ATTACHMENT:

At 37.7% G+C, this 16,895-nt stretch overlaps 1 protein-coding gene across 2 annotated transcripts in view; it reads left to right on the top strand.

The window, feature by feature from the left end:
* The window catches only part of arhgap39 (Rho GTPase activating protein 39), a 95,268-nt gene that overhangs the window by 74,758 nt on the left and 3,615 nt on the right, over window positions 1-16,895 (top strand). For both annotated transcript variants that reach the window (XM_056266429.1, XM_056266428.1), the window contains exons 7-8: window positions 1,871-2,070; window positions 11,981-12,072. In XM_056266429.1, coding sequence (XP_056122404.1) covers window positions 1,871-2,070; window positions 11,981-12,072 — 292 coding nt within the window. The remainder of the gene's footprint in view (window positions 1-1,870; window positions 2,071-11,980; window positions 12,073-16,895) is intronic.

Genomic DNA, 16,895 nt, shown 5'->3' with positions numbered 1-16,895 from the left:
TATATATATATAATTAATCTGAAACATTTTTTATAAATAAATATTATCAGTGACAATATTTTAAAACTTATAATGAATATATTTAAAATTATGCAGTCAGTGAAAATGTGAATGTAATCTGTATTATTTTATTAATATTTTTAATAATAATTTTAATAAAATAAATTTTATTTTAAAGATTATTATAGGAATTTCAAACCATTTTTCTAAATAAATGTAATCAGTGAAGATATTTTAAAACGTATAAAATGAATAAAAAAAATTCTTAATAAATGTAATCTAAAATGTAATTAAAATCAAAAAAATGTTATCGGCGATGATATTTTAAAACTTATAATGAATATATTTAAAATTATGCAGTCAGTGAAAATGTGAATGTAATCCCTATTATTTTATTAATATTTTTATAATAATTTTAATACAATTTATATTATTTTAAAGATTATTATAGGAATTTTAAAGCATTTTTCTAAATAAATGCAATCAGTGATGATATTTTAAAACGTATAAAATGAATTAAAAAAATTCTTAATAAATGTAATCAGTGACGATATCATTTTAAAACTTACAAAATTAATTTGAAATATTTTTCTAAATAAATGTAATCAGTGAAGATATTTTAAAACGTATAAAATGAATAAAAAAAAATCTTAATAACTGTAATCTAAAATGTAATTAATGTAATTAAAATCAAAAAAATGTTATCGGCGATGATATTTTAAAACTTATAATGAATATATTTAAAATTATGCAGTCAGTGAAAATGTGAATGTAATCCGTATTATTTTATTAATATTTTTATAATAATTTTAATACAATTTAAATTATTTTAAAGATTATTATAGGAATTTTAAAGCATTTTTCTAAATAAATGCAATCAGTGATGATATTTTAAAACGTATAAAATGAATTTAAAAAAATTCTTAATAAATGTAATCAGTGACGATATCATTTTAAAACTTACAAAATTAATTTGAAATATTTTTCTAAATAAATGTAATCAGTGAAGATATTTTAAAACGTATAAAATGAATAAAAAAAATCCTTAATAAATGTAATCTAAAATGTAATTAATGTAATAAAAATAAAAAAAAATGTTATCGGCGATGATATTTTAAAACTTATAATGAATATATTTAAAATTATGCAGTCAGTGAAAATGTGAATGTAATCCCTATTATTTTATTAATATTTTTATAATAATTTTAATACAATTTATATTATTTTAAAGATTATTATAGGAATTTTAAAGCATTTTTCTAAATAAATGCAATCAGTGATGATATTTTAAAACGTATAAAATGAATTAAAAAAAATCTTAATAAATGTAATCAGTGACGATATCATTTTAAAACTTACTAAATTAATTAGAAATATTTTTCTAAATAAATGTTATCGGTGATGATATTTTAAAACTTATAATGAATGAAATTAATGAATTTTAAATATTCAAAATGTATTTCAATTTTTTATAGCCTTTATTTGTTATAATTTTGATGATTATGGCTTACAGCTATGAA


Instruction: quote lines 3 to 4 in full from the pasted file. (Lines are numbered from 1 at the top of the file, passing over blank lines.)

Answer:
* The window catches only part of arhgap39 (Rho GTPase activating protein 39), a 95,268-nt gene that overhangs the window by 74,758 nt on the left and 3,615 nt on the right, over window positions 1-16,895 (top strand). For both annotated transcript variants that reach the window (XM_056266429.1, XM_056266428.1), the window contains exons 7-8: window positions 1,871-2,070; window positions 11,981-12,072. In XM_056266429.1, coding sequence (XP_056122404.1) covers window positions 1,871-2,070; window positions 11,981-12,072 — 292 coding nt within the window. The remainder of the gene's footprint in view (window positions 1-1,870; window positions 2,071-11,980; window positions 12,073-16,895) is intronic.

Genomic DNA, 16,895 nt, shown 5'->3' with positions numbered 1-16,895 from the left: